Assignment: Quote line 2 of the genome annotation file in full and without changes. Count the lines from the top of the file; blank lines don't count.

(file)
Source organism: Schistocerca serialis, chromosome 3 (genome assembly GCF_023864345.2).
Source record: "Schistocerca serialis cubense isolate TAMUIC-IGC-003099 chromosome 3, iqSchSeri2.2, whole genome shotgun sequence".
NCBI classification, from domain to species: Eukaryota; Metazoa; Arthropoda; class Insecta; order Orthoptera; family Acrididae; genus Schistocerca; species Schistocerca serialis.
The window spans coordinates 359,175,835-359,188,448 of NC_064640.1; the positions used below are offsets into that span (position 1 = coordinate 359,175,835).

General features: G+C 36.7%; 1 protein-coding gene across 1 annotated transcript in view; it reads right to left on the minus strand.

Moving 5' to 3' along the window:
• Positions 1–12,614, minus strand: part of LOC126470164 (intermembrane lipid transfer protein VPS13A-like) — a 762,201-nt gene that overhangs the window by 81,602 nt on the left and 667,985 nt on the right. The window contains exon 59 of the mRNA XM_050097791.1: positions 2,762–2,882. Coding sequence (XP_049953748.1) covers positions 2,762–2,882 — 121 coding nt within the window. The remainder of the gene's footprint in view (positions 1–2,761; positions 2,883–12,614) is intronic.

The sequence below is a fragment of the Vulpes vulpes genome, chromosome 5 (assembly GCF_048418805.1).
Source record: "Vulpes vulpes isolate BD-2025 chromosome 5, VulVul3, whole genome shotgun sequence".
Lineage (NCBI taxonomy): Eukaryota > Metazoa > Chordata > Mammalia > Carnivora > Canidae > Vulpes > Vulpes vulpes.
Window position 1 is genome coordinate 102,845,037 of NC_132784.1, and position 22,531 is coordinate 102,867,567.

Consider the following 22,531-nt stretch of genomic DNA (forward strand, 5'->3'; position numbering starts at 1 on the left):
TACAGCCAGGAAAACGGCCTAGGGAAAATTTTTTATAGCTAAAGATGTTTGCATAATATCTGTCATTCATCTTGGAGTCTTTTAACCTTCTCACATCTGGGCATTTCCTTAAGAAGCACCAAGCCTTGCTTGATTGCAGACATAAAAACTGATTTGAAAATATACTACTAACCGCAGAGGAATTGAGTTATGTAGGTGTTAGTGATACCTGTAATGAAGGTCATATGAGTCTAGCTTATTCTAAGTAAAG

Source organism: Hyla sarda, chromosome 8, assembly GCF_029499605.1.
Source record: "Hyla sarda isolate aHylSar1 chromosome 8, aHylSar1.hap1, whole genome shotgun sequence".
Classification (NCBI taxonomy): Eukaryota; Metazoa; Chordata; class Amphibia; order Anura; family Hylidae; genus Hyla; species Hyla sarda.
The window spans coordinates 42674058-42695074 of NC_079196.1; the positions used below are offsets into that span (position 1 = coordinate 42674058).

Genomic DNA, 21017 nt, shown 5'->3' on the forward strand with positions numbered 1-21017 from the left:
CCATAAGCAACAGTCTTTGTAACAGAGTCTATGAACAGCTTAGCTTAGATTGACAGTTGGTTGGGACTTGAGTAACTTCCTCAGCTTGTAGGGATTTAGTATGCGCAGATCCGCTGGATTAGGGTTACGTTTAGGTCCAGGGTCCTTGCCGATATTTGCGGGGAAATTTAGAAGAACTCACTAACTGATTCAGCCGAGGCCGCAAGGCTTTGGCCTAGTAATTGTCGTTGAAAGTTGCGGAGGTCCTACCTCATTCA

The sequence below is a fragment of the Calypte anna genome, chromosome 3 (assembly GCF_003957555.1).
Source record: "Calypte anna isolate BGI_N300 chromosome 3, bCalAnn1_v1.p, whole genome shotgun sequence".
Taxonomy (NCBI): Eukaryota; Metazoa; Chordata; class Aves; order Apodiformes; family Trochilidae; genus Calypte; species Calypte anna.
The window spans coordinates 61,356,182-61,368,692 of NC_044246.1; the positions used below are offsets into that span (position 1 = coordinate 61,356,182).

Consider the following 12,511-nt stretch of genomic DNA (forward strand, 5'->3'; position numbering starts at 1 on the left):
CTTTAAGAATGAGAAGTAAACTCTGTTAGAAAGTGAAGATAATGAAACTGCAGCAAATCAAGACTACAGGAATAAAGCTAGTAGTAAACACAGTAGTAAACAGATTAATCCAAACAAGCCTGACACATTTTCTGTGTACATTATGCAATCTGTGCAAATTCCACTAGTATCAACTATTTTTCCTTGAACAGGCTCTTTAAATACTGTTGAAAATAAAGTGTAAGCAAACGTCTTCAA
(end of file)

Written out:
Source record: "Schistocerca serialis cubense isolate TAMUIC-IGC-003099 chromosome 3, iqSchSeri2.2, whole genome shotgun sequence".